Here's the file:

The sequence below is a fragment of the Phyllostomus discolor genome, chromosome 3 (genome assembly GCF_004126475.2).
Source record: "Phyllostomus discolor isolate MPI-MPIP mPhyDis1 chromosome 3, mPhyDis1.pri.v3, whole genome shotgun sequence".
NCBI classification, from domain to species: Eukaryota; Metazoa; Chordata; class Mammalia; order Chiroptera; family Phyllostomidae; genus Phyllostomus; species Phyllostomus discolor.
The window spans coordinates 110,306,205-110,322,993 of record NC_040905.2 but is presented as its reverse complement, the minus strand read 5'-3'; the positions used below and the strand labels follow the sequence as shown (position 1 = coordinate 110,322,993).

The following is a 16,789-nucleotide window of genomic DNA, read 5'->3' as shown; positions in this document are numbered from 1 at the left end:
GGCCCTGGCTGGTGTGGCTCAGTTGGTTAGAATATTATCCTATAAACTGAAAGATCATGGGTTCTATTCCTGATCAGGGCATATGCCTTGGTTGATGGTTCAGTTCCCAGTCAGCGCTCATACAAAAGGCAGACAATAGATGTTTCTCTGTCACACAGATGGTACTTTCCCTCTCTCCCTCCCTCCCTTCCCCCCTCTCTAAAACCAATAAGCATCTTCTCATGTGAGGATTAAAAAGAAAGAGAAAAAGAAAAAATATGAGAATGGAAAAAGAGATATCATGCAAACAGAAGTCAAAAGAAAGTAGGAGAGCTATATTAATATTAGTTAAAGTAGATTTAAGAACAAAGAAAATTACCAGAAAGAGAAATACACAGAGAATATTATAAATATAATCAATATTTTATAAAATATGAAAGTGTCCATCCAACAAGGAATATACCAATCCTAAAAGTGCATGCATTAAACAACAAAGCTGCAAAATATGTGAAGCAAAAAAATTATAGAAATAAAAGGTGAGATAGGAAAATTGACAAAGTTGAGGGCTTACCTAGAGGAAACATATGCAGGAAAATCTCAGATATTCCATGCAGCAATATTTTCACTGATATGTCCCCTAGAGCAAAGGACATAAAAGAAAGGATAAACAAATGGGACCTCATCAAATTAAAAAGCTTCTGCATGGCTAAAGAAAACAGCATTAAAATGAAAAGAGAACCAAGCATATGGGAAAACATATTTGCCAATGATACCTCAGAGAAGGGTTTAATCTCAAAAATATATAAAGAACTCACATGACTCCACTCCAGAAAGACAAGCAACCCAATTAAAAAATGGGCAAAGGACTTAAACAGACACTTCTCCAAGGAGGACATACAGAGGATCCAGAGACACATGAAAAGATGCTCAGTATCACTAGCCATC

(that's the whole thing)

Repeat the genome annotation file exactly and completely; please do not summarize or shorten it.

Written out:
The sequence below is a fragment of the Phyllostomus discolor genome, chromosome 3 (genome assembly GCF_004126475.2).
Source record: "Phyllostomus discolor isolate MPI-MPIP mPhyDis1 chromosome 3, mPhyDis1.pri.v3, whole genome shotgun sequence".
NCBI classification, from domain to species: Eukaryota; Metazoa; Chordata; class Mammalia; order Chiroptera; family Phyllostomidae; genus Phyllostomus; species Phyllostomus discolor.
The window spans coordinates 110,306,205-110,322,993 of record NC_040905.2 but is presented as its reverse complement, the minus strand read 5'-3'; the positions used below and the strand labels follow the sequence as shown (position 1 = coordinate 110,322,993).

The following is a 16,789-nucleotide window of genomic DNA, read 5'->3' as shown; positions in this document are numbered from 1 at the left end:
GGCCCTGGCTGGTGTGGCTCAGTTGGTTAGAATATTATCCTATAAACTGAAAGATCATGGGTTCTATTCCTGATCAGGGCATATGCCTTGGTTGATGGTTCAGTTCCCAGTCAGCGCTCATACAAAAGGCAGACAATAGATGTTTCTCTGTCACACAGATGGTACTTTCCCTCTCTCCCTCCCTCCCTTCCCCCCTCTCTAAAACCAATAAGCATCTTCTCATGTGAGGATTAAAAAGAAAGAGAAAAAGAAAAAATATGAGAATGGAAAAAGAGATATCATGCAAACAGAAGTCAAAAGAAAGTAGGAGAGCTATATTAATATTAGTTAAAGTAGATTTAAGAACAAAGAAAATTACCAGAAAGAGAAATACACAGAGAATATTATAAATATAATCAATATTTTATAAAATATGAAAGTGTCCATCCAACAAGGAATATACCAATCCTAAAAGTGCATGCATTAAACAACAAAGCTGCAAAATATGTGAAGCAAAAAAATTATAGAAATAAAAGGTGAGATAGGAAAATTGACAAAGTTGAGGGCTTACCTAGAGGAAACATATGCAGGAAAATCTCAGATATTCCATGCAGCAATATTTTCACTGATATGTCCCCTAGAGCAAAGGACATAAAAGAAAGGATAAACAAATGGGACCTCATCAAATTAAAAAGCTTCTGCATGGCTAAAGAAAACAGCATTAAAATGAAAAGAGAACCAAGCATATGGGAAAACATATTTGCCAATGATACCTCAGAGAAGGGTTTAATCTCAAAAATATATAAAGAACTCACATGACTCCACTCCAGAAAGACAAGCAACCCAATTAAAAAATGGGCAAAGGACTTAAACAGACACTTCTCCAAGGAGGACATACAGAGGATCCAGAGACACATGAAAAGATGCTCAGTATCACTAGCCATC